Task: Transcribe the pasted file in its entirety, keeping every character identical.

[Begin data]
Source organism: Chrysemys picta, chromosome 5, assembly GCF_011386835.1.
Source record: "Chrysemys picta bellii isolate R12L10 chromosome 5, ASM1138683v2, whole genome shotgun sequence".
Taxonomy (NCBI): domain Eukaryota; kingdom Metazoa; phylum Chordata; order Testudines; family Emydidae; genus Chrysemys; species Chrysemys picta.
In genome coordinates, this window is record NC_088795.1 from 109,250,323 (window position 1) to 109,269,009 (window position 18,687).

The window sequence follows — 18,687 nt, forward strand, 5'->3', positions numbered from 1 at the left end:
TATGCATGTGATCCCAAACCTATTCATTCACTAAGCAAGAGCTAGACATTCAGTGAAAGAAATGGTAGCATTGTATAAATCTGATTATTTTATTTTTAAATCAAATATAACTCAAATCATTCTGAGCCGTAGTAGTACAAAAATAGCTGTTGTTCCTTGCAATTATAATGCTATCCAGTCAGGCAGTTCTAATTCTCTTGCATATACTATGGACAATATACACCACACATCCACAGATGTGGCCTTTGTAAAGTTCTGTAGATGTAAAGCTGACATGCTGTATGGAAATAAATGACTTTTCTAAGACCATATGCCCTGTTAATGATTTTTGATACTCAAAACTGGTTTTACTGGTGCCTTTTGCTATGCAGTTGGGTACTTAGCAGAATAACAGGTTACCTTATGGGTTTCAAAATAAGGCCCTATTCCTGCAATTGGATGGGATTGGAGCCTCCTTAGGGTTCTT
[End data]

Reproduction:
Source organism: Chrysemys picta, chromosome 5, assembly GCF_011386835.1.
Source record: "Chrysemys picta bellii isolate R12L10 chromosome 5, ASM1138683v2, whole genome shotgun sequence".
Taxonomy (NCBI): domain Eukaryota; kingdom Metazoa; phylum Chordata; order Testudines; family Emydidae; genus Chrysemys; species Chrysemys picta.
In genome coordinates, this window is record NC_088795.1 from 109,250,323 (window position 1) to 109,269,009 (window position 18,687).

The window sequence follows — 18,687 nt, forward strand, 5'->3', positions numbered from 1 at the left end:
TATGCATGTGATCCCAAACCTATTCATTCACTAAGCAAGAGCTAGACATTCAGTGAAAGAAATGGTAGCATTGTATAAATCTGATTATTTTATTTTTAAATCAAATATAACTCAAATCATTCTGAGCCGTAGTAGTACAAAAATAGCTGTTGTTCCTTGCAATTATAATGCTATCCAGTCAGGCAGTTCTAATTCTCTTGCATATACTATGGACAATATACACCACACATCCACAGATGTGGCCTTTGTAAAGTTCTGTAGATGTAAAGCTGACATGCTGTATGGAAATAAATGACTTTTCTAAGACCATATGCCCTGTTAATGATTTTTGATACTCAAAACTGGTTTTACTGGTGCCTTTTGCTATGCAGTTGGGTACTTAGCAGAATAACAGGTTACCTTATGGGTTTCAAAATAAGGCCCTATTCCTGCAATTGGATGGGATTGGAGCCTCCTTAGGGTTCTT